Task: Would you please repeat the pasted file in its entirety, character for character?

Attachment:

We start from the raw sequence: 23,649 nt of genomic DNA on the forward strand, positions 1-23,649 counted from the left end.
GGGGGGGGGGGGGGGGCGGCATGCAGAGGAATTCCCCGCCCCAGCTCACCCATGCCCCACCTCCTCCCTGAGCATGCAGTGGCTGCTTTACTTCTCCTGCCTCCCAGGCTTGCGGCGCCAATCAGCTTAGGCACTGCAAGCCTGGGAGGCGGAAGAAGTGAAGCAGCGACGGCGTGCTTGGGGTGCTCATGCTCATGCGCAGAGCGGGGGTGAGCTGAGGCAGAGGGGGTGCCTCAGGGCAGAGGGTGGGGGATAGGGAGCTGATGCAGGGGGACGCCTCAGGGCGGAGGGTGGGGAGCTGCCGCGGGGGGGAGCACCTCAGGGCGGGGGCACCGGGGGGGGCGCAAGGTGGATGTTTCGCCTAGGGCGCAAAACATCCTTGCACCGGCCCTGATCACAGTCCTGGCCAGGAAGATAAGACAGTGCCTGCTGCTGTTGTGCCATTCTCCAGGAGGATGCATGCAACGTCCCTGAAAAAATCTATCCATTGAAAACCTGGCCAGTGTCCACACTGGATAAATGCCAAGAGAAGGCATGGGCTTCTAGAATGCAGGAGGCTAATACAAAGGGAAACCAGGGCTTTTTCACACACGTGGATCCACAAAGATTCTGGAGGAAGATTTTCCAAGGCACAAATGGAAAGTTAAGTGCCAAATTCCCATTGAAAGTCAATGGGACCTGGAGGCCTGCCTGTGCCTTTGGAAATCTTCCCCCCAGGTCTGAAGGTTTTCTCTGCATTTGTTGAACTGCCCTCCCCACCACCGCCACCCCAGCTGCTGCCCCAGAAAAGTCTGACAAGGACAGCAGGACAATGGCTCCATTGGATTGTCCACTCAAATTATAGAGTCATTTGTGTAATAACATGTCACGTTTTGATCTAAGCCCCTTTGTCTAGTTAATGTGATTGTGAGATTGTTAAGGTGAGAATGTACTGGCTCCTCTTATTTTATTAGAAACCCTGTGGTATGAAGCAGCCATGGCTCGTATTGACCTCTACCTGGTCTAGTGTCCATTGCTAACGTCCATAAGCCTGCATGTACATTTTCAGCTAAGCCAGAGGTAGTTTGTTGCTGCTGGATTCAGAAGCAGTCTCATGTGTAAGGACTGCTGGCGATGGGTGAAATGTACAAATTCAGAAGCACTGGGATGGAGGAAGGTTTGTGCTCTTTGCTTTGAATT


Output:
We start from the raw sequence: 23,649 nt of genomic DNA on the forward strand, positions 1-23,649 counted from the left end.
GGGGGGGGGGGGGGGGCGGCATGCAGAGGAATTCCCCGCCCCAGCTCACCCATGCCCCACCTCCTCCCTGAGCATGCAGTGGCTGCTTTACTTCTCCTGCCTCCCAGGCTTGCGGCGCCAATCAGCTTAGGCACTGCAAGCCTGGGAGGCGGAAGAAGTGAAGCAGCGACGGCGTGCTTGGGGTGCTCATGCTCATGCGCAGAGCGGGGGTGAGCTGAGGCAGAGGGGGTGCCTCAGGGCAGAGGGTGGGGGATAGGGAGCTGATGCAGGGGGACGCCTCAGGGCGGAGGGTGGGGAGCTGCCGCGGGGGGGAGCACCTCAGGGCGGGGGCACCGGGGGGGGCGCAAGGTGGATGTTTCGCCTAGGGCGCAAAACATCCTTGCACCGGCCCTGATCACAGTCCTGGCCAGGAAGATAAGACAGTGCCTGCTGCTGTTGTGCCATTCTCCAGGAGGATGCATGCAACGTCCCTGAAAAAATCTATCCATTGAAAACCTGGCCAGTGTCCACACTGGATAAATGCCAAGAGAAGGCATGGGCTTCTAGAATGCAGGAGGCTAATACAAAGGGAAACCAGGGCTTTTTCACACACGTGGATCCACAAAGATTCTGGAGGAAGATTTTCCAAGGCACAAATGGAAAGTTAAGTGCCAAATTCCCATTGAAAGTCAATGGGACCTGGAGGCCTGCCTGTGCCTTTGGAAATCTTCCCCCCAGGTCTGAAGGTTTTCTCTGCATTTGTTGAACTGCCCTCCCCACCACCGCCACCCCAGCTGCTGCCCCAGAAAAGTCTGACAAGGACAGCAGGACAATGGCTCCATTGGATTGTCCACTCAAATTATAGAGTCATTTGTGTAATAACATGTCACGTTTTGATCTAAGCCCCTTTGTCTAGTTAATGTGATTGTGAGATTGTTAAGGTGAGAATGTACTGGCTCCTCTTATTTTATTAGAAACCCTGTGGTATGAAGCAGCCATGGCTCGTATTGACCTCTACCTGGTCTAGTGTCCATTGCTAACGTCCATAAGCCTGCATGTACATTTTCAGCTAAGCCAGAGGTAGTTTGTTGCTGCTGGATTCAGAAGCAGTCTCATGTGTAAGGACTGCTGGCGATGGGTGAAATGTACAAATTCAGAAGCACTGGGATGGAGGAAGGTTTGTGCTCTTTGCTTTGAATT